“My friends used to do it and I begged my mom to start,” Henderson recalls of how she first got involved in the activity. “I just fell in love with it. I loved going out there and performing, the traveling to compete against other teams and stuff.”
It didn’t hurt that Henderson’s group was adept at what they did. Her squad won the California state title and earned the right to advance to the national championships in Las Vegas, although they ultimately decided not to make the trip.
For more than a year, Henderson immersed herself in the activity until, in 2005, her family decided to move from California to Powell. For a 10-year-old girl with a love of competitive cheering, it may as well have been a move to the Dark Ages.
While Henderson’s opportunity to cheer vanished with the move, her desire continued to smolder just beneath the surface. When her freshman year of high school arrived, she immediately took advantage of the opportunity to join the Powell High School cheer squad. Through her freshman and sophomore years and into her junior year of school, Henderson was a fixture on the sidelines, displaying school spirit, exhorting students and fans to yell and cheering on the Panthers at every turn.
Behind the scenes, Henderson faced a battle. The teen was a victim of what she describes as “verbal bullying.” At first, she tried to ignore it. Then she tried to live with it. By early in her junior year, she’d simply had enough, and so had her mother, Kim Riedinger. The pair decided to withdraw Brittney from PHS and enroll her in alternative schooling.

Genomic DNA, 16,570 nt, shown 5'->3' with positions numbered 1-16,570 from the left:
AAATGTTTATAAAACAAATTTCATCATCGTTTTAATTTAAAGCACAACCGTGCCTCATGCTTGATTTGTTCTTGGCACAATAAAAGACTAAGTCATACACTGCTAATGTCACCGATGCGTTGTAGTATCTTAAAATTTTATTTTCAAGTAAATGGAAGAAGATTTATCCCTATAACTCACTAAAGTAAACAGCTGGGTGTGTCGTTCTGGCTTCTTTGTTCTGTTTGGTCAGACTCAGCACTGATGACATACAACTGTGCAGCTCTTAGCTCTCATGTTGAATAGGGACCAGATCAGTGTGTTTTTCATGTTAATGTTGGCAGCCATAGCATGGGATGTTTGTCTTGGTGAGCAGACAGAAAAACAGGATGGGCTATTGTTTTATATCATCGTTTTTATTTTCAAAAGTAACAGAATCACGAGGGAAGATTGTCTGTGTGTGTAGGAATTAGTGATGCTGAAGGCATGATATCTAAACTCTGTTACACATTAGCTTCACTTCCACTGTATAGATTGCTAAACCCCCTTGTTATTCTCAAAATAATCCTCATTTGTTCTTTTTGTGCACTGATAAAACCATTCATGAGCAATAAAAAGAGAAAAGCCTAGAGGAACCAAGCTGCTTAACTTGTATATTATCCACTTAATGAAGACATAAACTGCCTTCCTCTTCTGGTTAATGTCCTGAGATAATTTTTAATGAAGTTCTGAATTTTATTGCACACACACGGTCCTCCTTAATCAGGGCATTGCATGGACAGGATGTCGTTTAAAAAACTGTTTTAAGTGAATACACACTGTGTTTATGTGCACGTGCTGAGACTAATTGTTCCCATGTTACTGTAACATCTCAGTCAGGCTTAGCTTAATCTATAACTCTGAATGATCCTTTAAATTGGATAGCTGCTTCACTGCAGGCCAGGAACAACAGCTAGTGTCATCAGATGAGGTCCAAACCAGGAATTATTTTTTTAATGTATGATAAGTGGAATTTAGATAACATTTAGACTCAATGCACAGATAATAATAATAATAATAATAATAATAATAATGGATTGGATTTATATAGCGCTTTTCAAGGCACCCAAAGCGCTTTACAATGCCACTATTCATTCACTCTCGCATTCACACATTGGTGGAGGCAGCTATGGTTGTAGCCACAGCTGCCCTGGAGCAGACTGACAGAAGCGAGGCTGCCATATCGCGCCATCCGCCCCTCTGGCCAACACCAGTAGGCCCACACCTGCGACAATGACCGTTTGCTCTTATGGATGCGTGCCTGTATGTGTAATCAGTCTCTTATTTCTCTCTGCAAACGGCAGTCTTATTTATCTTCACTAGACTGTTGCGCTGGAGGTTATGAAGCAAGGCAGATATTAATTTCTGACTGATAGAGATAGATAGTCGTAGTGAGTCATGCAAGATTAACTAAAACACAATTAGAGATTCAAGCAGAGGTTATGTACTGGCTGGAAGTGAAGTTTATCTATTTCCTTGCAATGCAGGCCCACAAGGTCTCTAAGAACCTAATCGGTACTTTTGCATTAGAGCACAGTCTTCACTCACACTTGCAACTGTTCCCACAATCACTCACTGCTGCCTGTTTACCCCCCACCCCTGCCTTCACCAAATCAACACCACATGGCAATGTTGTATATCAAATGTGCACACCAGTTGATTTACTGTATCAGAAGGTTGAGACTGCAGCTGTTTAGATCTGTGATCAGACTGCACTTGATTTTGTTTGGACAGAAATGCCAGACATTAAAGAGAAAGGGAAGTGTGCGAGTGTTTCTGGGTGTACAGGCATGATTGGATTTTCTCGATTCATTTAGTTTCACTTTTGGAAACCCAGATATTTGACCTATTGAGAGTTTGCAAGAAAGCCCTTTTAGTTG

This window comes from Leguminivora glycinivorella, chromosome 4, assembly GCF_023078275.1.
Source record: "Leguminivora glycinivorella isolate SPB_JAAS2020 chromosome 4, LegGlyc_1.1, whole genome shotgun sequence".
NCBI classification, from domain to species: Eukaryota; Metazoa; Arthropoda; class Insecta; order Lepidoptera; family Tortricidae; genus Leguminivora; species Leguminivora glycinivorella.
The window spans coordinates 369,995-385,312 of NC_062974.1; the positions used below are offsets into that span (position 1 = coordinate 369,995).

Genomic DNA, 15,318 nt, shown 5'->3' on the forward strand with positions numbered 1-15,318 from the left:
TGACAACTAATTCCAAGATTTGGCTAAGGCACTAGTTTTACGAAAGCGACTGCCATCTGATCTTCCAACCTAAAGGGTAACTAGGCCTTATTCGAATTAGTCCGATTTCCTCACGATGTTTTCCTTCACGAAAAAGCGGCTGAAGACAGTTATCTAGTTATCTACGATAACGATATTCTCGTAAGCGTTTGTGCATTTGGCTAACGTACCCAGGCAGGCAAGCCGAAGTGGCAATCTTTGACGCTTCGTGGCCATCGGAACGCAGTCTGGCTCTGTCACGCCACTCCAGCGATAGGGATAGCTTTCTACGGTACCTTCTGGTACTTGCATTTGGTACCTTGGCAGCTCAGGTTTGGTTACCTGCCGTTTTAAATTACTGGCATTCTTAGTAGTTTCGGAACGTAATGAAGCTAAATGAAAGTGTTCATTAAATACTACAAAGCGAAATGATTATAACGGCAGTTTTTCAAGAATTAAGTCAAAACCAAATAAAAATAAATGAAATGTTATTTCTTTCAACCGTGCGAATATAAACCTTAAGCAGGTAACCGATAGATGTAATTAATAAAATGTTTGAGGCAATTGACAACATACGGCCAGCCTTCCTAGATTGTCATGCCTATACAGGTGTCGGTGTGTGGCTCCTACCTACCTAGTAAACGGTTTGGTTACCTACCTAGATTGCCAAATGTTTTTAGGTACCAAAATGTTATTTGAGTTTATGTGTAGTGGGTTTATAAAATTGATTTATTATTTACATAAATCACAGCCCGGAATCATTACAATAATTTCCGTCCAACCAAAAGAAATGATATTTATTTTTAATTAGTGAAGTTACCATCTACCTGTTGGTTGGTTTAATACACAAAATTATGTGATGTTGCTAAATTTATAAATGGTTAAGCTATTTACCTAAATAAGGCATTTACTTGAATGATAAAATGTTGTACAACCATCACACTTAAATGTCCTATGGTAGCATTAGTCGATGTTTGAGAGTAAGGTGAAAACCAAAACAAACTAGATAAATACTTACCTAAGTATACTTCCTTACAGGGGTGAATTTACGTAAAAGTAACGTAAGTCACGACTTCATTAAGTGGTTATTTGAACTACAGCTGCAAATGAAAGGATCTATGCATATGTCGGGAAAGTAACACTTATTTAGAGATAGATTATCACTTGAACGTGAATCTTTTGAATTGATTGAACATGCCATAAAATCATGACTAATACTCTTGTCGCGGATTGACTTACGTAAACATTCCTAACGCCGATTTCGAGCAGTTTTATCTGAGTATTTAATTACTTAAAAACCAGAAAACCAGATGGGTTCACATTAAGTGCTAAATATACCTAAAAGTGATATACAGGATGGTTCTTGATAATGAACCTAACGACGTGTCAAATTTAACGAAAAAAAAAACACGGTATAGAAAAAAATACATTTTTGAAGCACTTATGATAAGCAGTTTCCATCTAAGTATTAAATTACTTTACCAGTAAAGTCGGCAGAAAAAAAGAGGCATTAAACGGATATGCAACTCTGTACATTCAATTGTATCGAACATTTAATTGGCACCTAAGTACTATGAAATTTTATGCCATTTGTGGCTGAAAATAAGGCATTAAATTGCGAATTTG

“I had over $6,000 in bills from emergency room visits the previous year that were linked to the stress of her being bullied,” said Riedinger. “I couldn’t do that again. As a parent, your main priority is making your kid safe and happy, and that’s how we had to do it. Brittney wasn’t 100 percent innocent, but that doesn’t give anyone the right to do the things that they did. It was a matter of keeping her safe.”
Once again, the girl with a love for cheering suddenly found herself unable to do what she loved the most. This time, she wasn’t willing to let the activity slip away.
“It sucked, because that was my life,” Henderson said of cheering. “I decided I wouldn’t let others stop me from doing what I wanted to do.”
Knowing firsthand that Powell lacked an option for young girls interested in cheering, the teen took it upon herself to try and be that option.
“It was just a random idea that hit me one day,” Henderson said. “The more I thought about it and talked to my mom, the more I thought ‘why not?’.”
“She was watching some cheer shows on TV and she said that it would be really cool to do that,” Riedinger recalled of the moment. “It just rolled from there, and I decided to back her 100 percent because cheer has been her life. I thought if she’s capable of giving these girls the confidence they need and to make them a team, I’m going to support that as a parent.”
Initially, Henderson approached the Powell Recreation District about the possibility of offering a cheer clinic. She said she was informed there wouldn’t be enough interest to offer it as a program. She wasn’t buying it.